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An Architect Takes Creative License Building an Airy Home for His Parents

June 01, 2003|Michael Webb

David Chun is the latest in a long line of architects from Charles Gwathmey to Robert Venturi who have launched their own firms by building houses for their parents. Hanjin and Yoonhee Chun, who moved to L.A. from Korea 20 years ago and are now retired, requested a spacious, light-filled family compound to replace their dark, cave-like bungalow on a leafy site in Santa Monica. Hanjin has a passion for gardens and Yoonhee fantasized about a fairy-tale European house with a steeply pitched roof. David, their younger son, drew on his experience of working with Richard Meier and the local design firm of Marmol/Radziner to give them a house that is uncompromisingly modern but also warm and open to nature.

"My parents were very involved in laying out the plan, and there were many discussions on how the house would be used, but they had faith in me and gave me a lot of creative freedom," David says.

Rather than build the 4,900-square-foot home in the center of the lot and use the leftover space as a yard, the architect planned the landscaping first. He blocked out a rock garden with a koi pond and waterfall to the west, a dry Zen garden to the north, and a lawn in front--and designed the house to fit within it. This meant splitting the house into an H-plan with a two-story bedroom wing at the front and a lofty, stepped living area to the rear. The two wings are linked by a glass-walled sitting room. Outside, an expansive deck serves as an outdoor room for entertaining.

From the street, the house is concealed behind an austere two-story facade. The second-floor apartment for Peter Chun, the elder son, is clad in redwood; below it is the first-floor master suite and guest room. A narrow entryway contains a 9-foot-high stainless steel door that pivots open to reveal the living spaces, which have accordion doors leading to the redwood deck. Maple floors, cherry paneling, redwood beams and straight-grain Douglas fir doors and window shutters contrast with textured concrete walls.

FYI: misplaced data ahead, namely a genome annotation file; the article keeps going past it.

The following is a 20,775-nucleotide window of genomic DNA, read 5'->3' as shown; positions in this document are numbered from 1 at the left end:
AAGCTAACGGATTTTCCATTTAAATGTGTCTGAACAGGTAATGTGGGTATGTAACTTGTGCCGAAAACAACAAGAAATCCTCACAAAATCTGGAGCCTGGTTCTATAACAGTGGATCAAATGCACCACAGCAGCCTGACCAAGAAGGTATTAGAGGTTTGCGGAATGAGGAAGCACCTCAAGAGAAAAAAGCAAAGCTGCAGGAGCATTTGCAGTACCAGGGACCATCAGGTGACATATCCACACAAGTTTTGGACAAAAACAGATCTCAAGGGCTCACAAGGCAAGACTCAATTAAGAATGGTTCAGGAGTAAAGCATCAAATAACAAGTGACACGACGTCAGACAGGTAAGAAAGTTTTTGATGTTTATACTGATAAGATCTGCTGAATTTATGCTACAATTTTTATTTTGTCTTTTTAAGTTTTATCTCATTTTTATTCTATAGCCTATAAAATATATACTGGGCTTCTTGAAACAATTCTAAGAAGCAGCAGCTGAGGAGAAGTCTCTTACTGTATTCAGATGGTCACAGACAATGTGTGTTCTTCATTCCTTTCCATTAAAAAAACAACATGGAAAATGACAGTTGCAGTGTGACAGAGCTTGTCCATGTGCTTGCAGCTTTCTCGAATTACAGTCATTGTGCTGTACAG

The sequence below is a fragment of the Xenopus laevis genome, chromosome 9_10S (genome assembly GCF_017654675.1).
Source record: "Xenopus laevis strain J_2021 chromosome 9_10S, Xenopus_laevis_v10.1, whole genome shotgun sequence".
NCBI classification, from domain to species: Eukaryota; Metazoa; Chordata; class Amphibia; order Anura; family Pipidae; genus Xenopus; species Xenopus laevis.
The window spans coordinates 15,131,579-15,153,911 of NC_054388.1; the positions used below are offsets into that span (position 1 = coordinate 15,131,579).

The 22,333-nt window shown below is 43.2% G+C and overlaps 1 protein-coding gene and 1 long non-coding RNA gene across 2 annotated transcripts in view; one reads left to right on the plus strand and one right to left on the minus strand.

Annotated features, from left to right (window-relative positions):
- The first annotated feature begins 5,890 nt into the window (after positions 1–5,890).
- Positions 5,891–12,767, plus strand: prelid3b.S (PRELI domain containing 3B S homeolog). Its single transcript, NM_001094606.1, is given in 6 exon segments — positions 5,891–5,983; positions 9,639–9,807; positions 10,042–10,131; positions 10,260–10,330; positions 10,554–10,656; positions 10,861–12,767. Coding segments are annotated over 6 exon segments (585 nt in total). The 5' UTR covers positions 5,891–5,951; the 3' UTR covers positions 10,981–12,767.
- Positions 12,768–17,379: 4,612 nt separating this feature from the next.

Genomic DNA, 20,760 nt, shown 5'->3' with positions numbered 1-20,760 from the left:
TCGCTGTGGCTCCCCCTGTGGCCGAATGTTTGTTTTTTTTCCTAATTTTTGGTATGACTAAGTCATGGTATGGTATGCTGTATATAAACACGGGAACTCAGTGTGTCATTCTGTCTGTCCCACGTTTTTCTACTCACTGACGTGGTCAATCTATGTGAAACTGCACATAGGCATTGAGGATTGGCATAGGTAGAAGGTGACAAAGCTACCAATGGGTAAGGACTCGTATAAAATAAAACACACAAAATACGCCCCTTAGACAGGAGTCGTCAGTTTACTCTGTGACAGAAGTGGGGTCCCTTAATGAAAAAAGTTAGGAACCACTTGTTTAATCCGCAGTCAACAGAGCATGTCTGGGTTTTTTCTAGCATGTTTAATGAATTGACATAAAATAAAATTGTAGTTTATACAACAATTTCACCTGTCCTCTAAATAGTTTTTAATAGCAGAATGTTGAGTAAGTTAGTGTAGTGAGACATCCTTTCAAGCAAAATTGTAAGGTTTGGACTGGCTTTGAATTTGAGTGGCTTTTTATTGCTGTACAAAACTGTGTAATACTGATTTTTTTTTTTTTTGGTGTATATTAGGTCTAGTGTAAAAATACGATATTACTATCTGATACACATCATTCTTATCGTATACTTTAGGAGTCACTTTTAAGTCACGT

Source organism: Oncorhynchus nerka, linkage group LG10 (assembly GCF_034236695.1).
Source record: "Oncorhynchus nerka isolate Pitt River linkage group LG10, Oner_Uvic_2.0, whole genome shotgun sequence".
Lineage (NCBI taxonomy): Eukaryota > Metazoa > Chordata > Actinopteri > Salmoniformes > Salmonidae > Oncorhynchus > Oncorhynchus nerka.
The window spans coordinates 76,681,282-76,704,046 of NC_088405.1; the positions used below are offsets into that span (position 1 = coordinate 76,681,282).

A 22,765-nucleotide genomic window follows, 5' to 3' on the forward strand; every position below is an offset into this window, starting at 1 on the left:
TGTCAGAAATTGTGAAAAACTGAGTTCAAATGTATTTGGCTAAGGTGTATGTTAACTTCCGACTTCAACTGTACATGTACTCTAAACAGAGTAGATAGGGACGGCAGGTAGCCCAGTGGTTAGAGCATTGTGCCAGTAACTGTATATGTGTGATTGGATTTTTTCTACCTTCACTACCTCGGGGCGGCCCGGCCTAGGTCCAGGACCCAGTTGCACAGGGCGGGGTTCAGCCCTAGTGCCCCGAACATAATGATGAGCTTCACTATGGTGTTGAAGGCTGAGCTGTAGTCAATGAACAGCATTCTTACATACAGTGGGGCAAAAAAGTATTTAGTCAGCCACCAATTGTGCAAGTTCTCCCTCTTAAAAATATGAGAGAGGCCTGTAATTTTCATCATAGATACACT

The kitchen, with its cherry cabinets and raised slate floor, is open on all sides with views into the breakfast room, sunken family room and dining room, while behind the open hearth, with its stainless steel hood, a small gallery opens onto a deck facing the water garden. The roof, supported on slender steel columns, extends out to shade the water garden from the afternoon sun.

Though the furnishings are Western, the spirit is Asian. In the master bedroom, cherry paneling, walls draped with gauze, a Noguchi lamp, low bentwood Italian armchairs and a sleek platform bed lend a feeling of serenity. Throughout the house, interior designer Jamie Bush used modern classics such as the M stool and Scandinavian modern dining chairs by Bruno Hansen and Hans Wegner. "The furniture is a natural extension of the house," Bush says. "There's an emphasis on the floor--negative space is as important as the objects within it."

In the family room, the colors are dark and the sofas hug the ground. The living room, brightly lit from either side and from an oculus in the ceiling, is pale-toned, and delicate legs make the furniture appear to float.

"The house was an act of blind faith--for me as much as for my parents," David says. "However much experience you've had working for others, it's scary to go out on your own. To know that my parents are happy living there, and to get positive reactions from people who see the house, has boosted my confidence and gives me something to show to future clients."


Resource Guide

David Chun, Chun Studio, Venice, (310) 314-1817; Bush Interiors, Venice, (310) 314-2247. Hans Wegner hoop chair, available by special order through Denmark 50, Los Angeles, (323) 650-5222. Walnut Plinth table, $1,680, from Shelter, Los Angeles and Santa Monica, (323) 937-3221 or (310) 451-3536; mid-century Curtis Jere wall sculpture, available by special order through Room 107, Pasadena, (626) 432-4867. Golden Bear suede ottomans, $490 each, at Shelter.

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